The head gasket is designed with many holes or rings for the said purpose. You can locate it between the engine block and the cylinder head. This gasket is a barrier to prevent engine fluids from going inside the cylinders.

Plays a Crucial Role in the Combustion Chamber

In other words, this gasket plays a crucial role in the combustion chamber. Aside from acting as a barrier to the cylinders, it also blocks off tubes to water and oil. Additionally, the head gasket faces a full range of temperatures since it is located between the cold and hot components of the engine.

Extreme Temperatures Can Damage the Head Gasket

Over time the extreme temperatures take their toll on the head gasket. Eventually, it will fail. But before it completely fails, it will show some signs of weaknesses. The problem is: that you can’t visually inspect the head gasket because of its obscure placement in the engine.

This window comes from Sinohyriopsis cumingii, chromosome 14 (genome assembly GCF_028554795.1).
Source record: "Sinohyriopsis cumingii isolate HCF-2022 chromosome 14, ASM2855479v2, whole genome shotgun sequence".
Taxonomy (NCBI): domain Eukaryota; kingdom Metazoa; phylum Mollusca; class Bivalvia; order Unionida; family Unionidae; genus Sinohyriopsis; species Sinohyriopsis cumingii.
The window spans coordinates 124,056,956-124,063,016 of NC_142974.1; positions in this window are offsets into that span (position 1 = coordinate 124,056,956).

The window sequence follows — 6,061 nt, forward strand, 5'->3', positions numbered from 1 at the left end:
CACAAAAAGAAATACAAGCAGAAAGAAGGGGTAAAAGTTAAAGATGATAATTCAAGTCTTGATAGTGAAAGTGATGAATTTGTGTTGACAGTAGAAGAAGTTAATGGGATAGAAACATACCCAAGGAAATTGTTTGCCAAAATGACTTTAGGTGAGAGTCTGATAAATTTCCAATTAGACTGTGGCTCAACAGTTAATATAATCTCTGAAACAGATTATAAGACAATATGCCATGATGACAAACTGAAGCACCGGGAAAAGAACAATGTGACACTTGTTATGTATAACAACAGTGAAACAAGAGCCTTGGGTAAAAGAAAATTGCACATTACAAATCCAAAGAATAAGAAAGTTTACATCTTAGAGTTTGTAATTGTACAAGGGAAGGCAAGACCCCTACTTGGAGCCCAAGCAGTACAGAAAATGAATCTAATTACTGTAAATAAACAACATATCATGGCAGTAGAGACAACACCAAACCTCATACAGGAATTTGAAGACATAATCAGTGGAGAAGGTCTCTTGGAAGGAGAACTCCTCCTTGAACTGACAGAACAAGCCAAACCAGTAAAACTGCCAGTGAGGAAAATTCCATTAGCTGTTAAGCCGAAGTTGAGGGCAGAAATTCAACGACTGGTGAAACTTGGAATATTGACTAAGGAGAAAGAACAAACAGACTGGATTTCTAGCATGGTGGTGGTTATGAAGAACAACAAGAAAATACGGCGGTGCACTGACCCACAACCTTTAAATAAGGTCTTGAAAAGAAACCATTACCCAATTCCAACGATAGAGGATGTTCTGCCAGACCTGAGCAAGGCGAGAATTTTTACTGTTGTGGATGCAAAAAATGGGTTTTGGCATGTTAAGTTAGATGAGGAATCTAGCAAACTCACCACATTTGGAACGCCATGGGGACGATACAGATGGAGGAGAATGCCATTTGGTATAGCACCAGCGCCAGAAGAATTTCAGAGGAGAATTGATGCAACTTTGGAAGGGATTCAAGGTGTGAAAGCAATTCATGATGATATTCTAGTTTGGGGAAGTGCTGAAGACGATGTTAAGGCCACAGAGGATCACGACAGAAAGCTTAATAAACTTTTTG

Examing a Head Gasket Requires Disassembling the Engine

If you want to examine it, you have to disassemble the engine first. This makes diagnosing the condition of a head gasket an impossible task. You are left with examining the signs and symptoms that may tell you if it’s having a problem.

Again, what are the symptoms of a cracked head gasket? A cracked head gasket can cause the engine to lose compression, stall, rough idle, or knock. But note that other issues can cause the engine to knock or run roughly.

What Are the Causes of Head Gasket Failure?

Generally, head gaskets are robust. They are built to withstand extreme temperature changes to last long. However, if there are causes that can make them fail, they will. What causes a cracked head gasket?

Here are some of the reasons:

1. Engine Overheating

An engine that gets too hot will affect the material of the head gasket. If that happens often, you can be sure that the head gasket will be badly affected.

Extreme heat will cause warping and cracking of the head gasket material. When that happens, the head gasket will not be able to provide the perfect sealing it should give to the engine.

2. Old Age